The company had gathered in the theater for the traditional season-opening ceremony Tuesday. Opera singers, ballet dancers, musicians, designers and production workers were there to mark the 238th season. Scores of journalists joined them.
Speaker after speaker wished the company good health, luck and success in the year ahead. They promised a memorable season, with an opera premiere — Richard Wagner’s “The Flying Dutchman” — and a new ballet, “Lady of the Camellias.”
But the gathering was as much about closing a curtain on months of intrigue and scandal as it was about the promise of new triumphs and standing ovations ahead.
On a dark night in January, a shadowy figure accosted Filin as he returned home to his waiting family from a theater-world gala. The acid splashed on his face burned his skin and eyes. After treatment in Moscow, he was sent to Germany for more care and surgery. He returned Saturday to Moscow, his future still uncertain.
Pavel Dmitrichenko, a 29-year-old dancer who was said to have been jealous and resentful over how roles were assigned, has been blamed for the crime and sits in jail awaiting trial, his career ruined. A star dancer, Nikolai Tsiskaridze, was fired as summer began. Gossips accused him of being out for Filin’s job and part of a cabal plotting against Filin.
A $1 billion renovation of the theater, which kept it closed from 2005 to 2011, was accompanied by reports of embezzlement and overspending.
The general director, Anatoly Iksanov, was pushed out in July, replaced by Vladimir Urin, the head of the smaller Stanislavsky and Nemirovich-Danchenko theater.
“There is no need to hide that this was not an easy season, maybe one of the most difficult in the history of the theater,” Urin told his audience Tuesday.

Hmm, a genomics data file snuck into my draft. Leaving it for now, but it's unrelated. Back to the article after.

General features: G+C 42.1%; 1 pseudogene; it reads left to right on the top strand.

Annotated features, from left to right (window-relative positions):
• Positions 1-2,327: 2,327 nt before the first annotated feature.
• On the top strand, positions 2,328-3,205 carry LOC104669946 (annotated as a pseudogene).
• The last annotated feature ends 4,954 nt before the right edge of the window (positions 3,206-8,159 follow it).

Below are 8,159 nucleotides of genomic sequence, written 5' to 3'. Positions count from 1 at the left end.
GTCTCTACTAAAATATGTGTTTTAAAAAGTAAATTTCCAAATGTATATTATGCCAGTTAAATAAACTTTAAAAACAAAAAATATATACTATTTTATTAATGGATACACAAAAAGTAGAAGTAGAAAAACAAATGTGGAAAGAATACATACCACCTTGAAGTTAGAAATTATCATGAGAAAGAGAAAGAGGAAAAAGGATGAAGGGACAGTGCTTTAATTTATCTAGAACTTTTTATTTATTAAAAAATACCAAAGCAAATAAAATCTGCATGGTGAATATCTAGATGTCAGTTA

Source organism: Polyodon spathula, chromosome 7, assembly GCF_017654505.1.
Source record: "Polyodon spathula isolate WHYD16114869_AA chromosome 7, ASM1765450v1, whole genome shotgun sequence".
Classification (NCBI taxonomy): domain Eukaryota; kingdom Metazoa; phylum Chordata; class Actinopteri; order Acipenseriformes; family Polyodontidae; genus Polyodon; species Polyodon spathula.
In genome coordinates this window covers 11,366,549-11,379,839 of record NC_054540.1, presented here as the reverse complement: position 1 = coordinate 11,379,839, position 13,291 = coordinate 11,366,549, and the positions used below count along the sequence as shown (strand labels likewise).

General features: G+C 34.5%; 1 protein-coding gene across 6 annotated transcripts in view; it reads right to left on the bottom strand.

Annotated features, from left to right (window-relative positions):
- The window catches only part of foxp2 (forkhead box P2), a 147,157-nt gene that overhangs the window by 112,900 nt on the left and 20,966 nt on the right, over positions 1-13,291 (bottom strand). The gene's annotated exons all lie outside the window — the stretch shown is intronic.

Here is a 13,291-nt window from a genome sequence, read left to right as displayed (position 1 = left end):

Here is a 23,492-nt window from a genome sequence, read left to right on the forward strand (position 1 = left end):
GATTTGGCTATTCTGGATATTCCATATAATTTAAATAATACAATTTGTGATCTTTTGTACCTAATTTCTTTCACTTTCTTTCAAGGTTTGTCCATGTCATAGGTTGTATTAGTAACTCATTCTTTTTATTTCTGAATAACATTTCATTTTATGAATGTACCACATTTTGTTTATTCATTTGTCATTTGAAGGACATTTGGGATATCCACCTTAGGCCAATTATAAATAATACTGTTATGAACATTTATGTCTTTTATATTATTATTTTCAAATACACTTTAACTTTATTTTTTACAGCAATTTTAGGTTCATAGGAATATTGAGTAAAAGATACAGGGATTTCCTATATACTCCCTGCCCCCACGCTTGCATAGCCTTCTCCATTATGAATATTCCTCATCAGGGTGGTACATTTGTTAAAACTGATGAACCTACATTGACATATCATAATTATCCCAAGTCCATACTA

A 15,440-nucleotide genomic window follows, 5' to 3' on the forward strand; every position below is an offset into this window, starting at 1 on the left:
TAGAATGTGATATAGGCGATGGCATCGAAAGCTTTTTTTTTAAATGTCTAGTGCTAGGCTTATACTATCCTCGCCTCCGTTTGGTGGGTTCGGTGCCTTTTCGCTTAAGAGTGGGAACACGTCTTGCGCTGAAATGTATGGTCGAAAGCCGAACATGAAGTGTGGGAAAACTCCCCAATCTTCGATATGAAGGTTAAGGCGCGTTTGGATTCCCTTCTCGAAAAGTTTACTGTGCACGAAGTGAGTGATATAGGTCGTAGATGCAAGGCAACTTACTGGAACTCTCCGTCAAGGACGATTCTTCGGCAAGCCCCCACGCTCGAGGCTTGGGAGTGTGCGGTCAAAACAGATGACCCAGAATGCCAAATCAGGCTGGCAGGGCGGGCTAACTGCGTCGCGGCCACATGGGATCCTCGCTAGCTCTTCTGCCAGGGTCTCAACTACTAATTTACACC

He promised openness in decision making, as well as respect for the past but an embrace of the future. “I want the Bolshoi name to mean what it has always meant,” he said. “I understand the responsibility I have undertaken.”
Such is the importance of the institution that the minister of culture, Vladimir Medinsky, also stood before the gold curtain, which is imbued with shades of red, embossed with the imperial double-headed eagle and imprinted with the country’s name in a recurring pattern. “I feel a positive feeling in this hall,” he said. “It’s very good.”
Filin — dressed in a dark suit, tie and crisp white shirt — thanked the dancers for carrying on despite the turmoil and his absence. “Because of all of your help,” he said, “I am here today.”
He introduced new dancers and recognized those returning, including David Hallberg, whom Filin had brought in as the first American to dance regularly with the Bolshoi. Hallberg was returning after recovering from an injury.
Awards were distributed — to the editor of the Bolshoi’s newsletter for 57 years of work, and to the director of the Bolshoi’s clinic. Irina Petrovna Voskoboinikova was given flowers and a plaque for running the kindergarten for children of Bolshoi employees.
Natalia Bereslavtseva, a 34-year-old flute player, walked away with a bouquet of flowers and a plaque. “This is a very unusual day,” she said. “I’ve been here 10 years and have always come to this opening ceremony, but this one is different.”
Everyone, she said, was awaiting a new beginning. “You know all the stories,” she said.
The company dispersed. Galina Stepanenko, dancer-thin and wearing towering black heels, stood at the door, talking to reporters, smiling at old friends. She has been filling in for Filin since the attack.
“Of course we are welcoming him back today,” she said, “but he has never left us. We talked, he knew about every little problem, he has been with us every moment.”
Filin, too, walked by her, guided by a friendly arm.